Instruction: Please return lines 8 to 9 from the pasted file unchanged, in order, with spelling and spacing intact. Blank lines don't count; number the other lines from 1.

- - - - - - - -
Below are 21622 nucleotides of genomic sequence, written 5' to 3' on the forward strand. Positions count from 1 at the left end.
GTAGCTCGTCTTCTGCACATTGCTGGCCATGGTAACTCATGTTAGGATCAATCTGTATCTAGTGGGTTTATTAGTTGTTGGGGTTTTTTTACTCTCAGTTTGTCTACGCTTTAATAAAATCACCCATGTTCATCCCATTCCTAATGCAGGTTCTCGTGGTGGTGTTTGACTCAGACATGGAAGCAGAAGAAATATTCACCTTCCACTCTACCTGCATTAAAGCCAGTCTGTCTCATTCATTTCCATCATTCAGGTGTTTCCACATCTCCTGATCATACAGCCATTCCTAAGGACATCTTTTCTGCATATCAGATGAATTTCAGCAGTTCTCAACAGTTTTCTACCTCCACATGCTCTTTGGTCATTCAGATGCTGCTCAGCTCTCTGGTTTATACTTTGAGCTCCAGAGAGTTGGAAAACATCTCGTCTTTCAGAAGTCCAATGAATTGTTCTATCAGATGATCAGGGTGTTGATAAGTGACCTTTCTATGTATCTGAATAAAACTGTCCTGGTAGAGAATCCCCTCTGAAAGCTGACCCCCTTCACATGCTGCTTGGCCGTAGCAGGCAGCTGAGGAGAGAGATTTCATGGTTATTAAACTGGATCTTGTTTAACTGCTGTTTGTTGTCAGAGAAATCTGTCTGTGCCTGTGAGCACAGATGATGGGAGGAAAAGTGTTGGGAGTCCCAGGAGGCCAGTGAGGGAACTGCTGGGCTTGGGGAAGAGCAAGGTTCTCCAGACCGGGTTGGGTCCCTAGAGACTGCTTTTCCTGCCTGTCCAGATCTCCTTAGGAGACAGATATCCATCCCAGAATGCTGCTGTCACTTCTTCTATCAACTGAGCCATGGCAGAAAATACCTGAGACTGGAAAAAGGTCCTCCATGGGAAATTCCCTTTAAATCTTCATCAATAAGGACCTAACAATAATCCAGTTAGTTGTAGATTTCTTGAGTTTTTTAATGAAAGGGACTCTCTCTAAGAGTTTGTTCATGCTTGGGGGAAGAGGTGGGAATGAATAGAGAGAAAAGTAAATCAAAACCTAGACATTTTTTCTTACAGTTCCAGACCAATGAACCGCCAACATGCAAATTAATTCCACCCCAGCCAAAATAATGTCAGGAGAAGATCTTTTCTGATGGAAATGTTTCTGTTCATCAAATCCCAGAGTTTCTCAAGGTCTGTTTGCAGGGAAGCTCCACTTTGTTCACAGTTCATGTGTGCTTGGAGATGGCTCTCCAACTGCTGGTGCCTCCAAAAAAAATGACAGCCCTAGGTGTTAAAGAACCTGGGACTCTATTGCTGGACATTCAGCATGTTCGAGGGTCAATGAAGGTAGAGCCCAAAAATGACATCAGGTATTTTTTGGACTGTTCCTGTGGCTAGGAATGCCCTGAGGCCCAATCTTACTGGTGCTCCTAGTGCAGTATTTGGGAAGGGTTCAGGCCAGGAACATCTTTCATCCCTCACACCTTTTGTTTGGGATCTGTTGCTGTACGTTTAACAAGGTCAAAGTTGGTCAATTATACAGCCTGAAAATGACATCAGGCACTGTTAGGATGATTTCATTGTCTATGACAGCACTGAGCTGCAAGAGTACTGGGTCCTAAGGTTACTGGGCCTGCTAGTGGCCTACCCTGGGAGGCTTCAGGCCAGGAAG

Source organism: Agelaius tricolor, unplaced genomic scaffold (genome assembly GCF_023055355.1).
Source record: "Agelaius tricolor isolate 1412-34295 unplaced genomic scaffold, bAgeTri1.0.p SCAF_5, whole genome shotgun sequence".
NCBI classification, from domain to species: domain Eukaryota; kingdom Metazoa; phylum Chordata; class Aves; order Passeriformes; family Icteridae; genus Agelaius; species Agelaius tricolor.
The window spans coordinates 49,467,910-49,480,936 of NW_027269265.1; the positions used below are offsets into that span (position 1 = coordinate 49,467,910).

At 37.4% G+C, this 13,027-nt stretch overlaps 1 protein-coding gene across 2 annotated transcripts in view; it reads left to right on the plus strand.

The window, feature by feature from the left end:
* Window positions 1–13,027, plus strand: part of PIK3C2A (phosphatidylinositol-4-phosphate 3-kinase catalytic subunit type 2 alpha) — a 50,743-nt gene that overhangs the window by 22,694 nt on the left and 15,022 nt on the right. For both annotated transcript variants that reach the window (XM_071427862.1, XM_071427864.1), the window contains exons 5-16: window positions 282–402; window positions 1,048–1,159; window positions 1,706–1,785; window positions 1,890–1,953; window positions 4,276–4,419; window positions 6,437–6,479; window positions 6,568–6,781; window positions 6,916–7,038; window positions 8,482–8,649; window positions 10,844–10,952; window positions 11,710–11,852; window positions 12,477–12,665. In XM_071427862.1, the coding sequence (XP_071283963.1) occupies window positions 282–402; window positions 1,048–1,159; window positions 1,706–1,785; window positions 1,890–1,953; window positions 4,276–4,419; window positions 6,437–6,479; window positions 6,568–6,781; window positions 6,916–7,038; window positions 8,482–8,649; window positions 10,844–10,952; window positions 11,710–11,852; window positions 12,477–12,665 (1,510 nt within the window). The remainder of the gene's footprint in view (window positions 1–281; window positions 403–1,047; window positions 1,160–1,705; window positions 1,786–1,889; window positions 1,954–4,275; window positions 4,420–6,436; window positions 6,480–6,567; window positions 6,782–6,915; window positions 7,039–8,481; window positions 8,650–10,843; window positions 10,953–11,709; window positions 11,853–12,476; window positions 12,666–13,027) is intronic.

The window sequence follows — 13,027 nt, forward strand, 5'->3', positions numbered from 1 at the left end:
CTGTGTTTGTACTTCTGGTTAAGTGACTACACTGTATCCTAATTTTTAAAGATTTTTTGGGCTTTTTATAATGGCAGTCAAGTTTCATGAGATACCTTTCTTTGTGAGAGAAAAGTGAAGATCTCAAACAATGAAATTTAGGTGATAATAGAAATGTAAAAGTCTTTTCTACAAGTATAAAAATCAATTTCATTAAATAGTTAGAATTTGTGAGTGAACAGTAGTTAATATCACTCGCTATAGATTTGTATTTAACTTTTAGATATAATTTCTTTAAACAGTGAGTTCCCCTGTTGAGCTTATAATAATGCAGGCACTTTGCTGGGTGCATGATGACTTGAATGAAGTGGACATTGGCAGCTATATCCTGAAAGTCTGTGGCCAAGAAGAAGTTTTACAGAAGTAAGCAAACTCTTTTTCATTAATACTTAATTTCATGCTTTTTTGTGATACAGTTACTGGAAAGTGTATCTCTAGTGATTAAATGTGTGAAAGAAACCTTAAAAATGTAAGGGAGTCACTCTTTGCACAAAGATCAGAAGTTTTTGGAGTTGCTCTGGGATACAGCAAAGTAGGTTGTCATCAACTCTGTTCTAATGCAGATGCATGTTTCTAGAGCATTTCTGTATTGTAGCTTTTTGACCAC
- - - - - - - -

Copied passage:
The window, feature by feature from the left end:
* Window positions 1–13,027, plus strand: part of PIK3C2A (phosphatidylinositol-4-phosphate 3-kinase catalytic subunit type 2 alpha) — a 50,743-nt gene that overhangs the window by 22,694 nt on the left and 15,022 nt on the right. For both annotated transcript variants that reach the window (XM_071427862.1, XM_071427864.1), the window contains exons 5-16: window positions 282–402; window positions 1,048–1,159; window positions 1,706–1,785; window positions 1,890–1,953; window positions 4,276–4,419; window positions 6,437–6,479; window positions 6,568–6,781; window positions 6,916–7,038; window positions 8,482–8,649; window positions 10,844–10,952; window positions 11,710–11,852; window positions 12,477–12,665. In XM_071427862.1, the coding sequence (XP_071283963.1) occupies window positions 282–402; window positions 1,048–1,159; window positions 1,706–1,785; window positions 1,890–1,953; window positions 4,276–4,419; window positions 6,437–6,479; window positions 6,568–6,781; window positions 6,916–7,038; window positions 8,482–8,649; window positions 10,844–10,952; window positions 11,710–11,852; window positions 12,477–12,665 (1,510 nt within the window). The remainder of the gene's footprint in view (window positions 1–281; window positions 403–1,047; window positions 1,160–1,705; window positions 1,786–1,889; window positions 1,954–4,275; window positions 4,420–6,436; window positions 6,480–6,567; window positions 6,782–6,915; window positions 7,039–8,481; window positions 8,650–10,843; window positions 10,953–11,709; window positions 11,853–12,476; window positions 12,666–13,027) is intronic.